Service to others is the rent you pay for your room here on earth.—Muhammed Ali
Wise words. Veteran customer service and sales guru Mark Hunter never took a punch from Joe Frazier, but he does agree with Ali’s sentiment. Here, he says the same thing a different way.
“What company do you work for? The name of your company is seen in your email address, email signature, business card and many other places. I can even look at your profile on social media and see the name of the company you work for.
This begs the question: What’s the value of your name? I am not talking about the name of the company you work for. I am referring to your individual name. What do people think of when they see your name? The company or who we work for might change, but our personal name will always remain the same.
The value of your name is a reflection of who you are. It says a lot about you. I suspect you’ve all heard the name Nordstrom, the name of a very upscale clothing store. Although it’s publicly traded, it’s actually run by the Nordstrom family. If you know anything about Nordstrom, you know that they’re all about service. I’m talking about real, personal customer service. The Nordstrom store personnel are famous for sending out personal notes to customers, calling them by name and remaining connected with them for years. This culture of service is a direct reflection of the culture established by the Nordstrom family. Probably when you hear the word Nordstrom, you can’t help but smile and think of great service.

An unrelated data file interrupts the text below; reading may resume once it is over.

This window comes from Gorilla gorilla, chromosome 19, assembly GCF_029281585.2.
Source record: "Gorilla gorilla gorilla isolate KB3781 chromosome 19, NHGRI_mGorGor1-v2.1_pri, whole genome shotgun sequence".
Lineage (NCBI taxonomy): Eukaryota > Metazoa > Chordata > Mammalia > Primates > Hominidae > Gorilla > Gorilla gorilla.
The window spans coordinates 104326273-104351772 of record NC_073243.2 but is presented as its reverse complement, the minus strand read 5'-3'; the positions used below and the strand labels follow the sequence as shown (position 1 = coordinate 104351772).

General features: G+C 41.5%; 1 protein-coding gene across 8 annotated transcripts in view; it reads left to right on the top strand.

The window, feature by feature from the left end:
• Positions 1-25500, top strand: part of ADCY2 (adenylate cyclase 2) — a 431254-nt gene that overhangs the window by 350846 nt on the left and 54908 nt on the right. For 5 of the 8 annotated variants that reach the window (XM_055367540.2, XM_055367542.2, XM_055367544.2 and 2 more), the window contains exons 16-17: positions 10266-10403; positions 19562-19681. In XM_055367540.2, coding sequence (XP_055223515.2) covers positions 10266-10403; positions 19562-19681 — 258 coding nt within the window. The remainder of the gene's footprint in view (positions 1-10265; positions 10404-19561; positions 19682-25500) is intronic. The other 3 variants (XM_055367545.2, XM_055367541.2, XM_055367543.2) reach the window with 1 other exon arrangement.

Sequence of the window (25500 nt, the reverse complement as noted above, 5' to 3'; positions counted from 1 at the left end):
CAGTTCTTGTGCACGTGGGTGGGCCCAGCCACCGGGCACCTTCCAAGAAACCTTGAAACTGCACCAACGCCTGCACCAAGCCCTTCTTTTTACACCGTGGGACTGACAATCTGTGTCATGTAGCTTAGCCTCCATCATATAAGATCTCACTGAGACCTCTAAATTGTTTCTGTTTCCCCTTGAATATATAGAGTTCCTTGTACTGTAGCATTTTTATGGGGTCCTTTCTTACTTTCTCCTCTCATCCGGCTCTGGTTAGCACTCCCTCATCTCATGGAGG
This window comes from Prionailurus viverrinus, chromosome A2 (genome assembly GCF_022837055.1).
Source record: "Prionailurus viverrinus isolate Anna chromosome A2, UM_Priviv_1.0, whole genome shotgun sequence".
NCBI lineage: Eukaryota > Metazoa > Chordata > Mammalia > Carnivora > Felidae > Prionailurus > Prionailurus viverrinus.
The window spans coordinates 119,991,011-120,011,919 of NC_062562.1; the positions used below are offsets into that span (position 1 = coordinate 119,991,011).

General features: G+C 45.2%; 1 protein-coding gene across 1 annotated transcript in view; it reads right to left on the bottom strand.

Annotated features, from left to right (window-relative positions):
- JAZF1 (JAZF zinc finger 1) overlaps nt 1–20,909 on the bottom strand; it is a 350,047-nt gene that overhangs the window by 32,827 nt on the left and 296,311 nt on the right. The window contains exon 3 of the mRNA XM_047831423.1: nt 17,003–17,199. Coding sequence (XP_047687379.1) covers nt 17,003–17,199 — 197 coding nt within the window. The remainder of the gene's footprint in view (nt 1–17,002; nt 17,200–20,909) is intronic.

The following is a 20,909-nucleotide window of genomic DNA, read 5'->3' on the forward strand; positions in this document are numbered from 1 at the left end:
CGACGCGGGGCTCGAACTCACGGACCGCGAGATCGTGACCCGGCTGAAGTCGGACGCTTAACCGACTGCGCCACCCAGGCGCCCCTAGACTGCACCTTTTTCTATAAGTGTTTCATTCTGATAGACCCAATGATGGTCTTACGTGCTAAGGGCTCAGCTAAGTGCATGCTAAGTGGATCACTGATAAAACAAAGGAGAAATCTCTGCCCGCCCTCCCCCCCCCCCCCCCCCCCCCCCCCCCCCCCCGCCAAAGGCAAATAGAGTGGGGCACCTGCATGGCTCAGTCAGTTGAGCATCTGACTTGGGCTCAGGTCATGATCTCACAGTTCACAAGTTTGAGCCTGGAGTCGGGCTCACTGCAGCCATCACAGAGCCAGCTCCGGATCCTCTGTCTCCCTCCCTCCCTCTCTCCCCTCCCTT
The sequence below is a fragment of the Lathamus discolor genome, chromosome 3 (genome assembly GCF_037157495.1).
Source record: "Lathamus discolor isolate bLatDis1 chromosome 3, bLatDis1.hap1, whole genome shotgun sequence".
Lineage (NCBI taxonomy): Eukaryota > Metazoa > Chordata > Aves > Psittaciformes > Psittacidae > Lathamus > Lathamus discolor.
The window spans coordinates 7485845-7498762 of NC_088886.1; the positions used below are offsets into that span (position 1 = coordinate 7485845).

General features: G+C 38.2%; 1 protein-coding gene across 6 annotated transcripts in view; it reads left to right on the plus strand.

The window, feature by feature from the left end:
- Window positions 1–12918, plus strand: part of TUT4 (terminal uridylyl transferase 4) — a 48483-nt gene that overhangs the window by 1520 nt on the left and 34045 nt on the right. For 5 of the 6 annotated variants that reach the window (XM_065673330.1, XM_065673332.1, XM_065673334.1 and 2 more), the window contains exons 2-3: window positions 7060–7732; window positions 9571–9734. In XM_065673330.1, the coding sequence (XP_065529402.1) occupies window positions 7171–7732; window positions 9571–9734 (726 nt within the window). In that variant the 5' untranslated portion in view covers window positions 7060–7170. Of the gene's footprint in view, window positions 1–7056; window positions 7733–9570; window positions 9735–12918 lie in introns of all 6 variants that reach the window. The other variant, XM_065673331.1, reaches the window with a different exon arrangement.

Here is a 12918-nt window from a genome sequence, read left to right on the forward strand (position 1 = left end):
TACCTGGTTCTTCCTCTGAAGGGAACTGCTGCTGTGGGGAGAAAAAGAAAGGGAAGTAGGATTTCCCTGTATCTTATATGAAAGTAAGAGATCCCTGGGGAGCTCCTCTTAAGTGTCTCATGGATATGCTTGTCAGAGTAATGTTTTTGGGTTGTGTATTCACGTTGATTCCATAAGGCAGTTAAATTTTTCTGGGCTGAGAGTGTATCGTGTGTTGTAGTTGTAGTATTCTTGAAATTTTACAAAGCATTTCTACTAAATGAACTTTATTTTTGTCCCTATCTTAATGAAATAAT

A few weeks ago, one of the three brothers who ran the company passed away. Blake Nordstrom was just 58 years of age and until just a few weeks before his death was very much an active part of the business. I’ve been struck by the amount of attention his passing has created on social media. The outpouring of comments from customers, employees and others about Blake’s individually profound impact is a testament to the person he was. He lived up to the expectations of the Nordstrom name even though it was his great-grandfather who began the company. Even more so, he added to the value of the Nordstrom name by helping people and that is what really made a lasting impact on the company and its customers.
If the name Nordstrom represents service, what does your name represent? What are you doing to add to the value of your name? Every day you get to encounter numerous individuals, but what impact are you making on them? My son works for Nordstrom and he’s mentioned that every time he was with Blake or any of the other family members, they never viewed themselves as being bigger or more valuable than others. For them, it was always about the other person. They put others ahead of themselves. How do you view yourself in the midst of other people?
Make it your primary goal to put others first this week and every week. Demonstrate service that helps those around you. It’s true that your name has value, but how much value?”
Mark Hunter, The Sales Hunter, is author of “High-Profit Selling: Win the Sale Without Compromising on Price.” He is a consultative selling expert committed to helping individuals and companies identify better prospects and close more profitable sales. To get a free weekly sales tip, visit www.TheSalesHunter.com.